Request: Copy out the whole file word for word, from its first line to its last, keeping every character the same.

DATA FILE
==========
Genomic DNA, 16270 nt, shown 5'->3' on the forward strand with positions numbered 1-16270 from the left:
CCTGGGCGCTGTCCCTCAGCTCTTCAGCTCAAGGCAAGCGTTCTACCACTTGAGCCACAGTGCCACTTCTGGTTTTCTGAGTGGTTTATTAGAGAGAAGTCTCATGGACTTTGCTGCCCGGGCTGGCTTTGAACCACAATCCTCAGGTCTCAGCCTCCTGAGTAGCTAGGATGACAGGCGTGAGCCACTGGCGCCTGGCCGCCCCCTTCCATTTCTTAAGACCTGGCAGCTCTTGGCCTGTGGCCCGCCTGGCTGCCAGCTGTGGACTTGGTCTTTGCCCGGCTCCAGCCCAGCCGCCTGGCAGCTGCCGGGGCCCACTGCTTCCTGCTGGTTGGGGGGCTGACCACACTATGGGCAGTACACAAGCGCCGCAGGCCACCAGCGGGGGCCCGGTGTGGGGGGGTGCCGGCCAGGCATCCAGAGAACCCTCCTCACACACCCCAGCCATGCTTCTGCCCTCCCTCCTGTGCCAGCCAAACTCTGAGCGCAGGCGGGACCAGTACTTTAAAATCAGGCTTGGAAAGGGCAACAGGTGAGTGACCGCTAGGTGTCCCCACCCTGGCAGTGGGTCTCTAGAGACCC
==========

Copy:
Genomic DNA, 16270 nt, shown 5'->3' on the forward strand with positions numbered 1-16270 from the left:
CCTGGGCGCTGTCCCTCAGCTCTTCAGCTCAAGGCAAGCGTTCTACCACTTGAGCCACAGTGCCACTTCTGGTTTTCTGAGTGGTTTATTAGAGAGAAGTCTCATGGACTTTGCTGCCCGGGCTGGCTTTGAACCACAATCCTCAGGTCTCAGCCTCCTGAGTAGCTAGGATGACAGGCGTGAGCCACTGGCGCCTGGCCGCCCCCTTCCATTTCTTAAGACCTGGCAGCTCTTGGCCTGTGGCCCGCCTGGCTGCCAGCTGTGGACTTGGTCTTTGCCCGGCTCCAGCCCAGCCGCCTGGCAGCTGCCGGGGCCCACTGCTTCCTGCTGGTTGGGGGGCTGACCACACTATGGGCAGTACACAAGCGCCGCAGGCCACCAGCGGGGGCCCGGTGTGGGGGGGTGCCGGCCAGGCATCCAGAGAACCCTCCTCACACACCCCAGCCATGCTTCTGCCCTCCCTCCTGTGCCAGCCAAACTCTGAGCGCAGGCGGGACCAGTACTTTAAAATCAGGCTTGGAAAGGGCAACAGGTGAGTGACCGCTAGGTGTCCCCACCCTGGCAGTGGGTCTCTAGAGACCC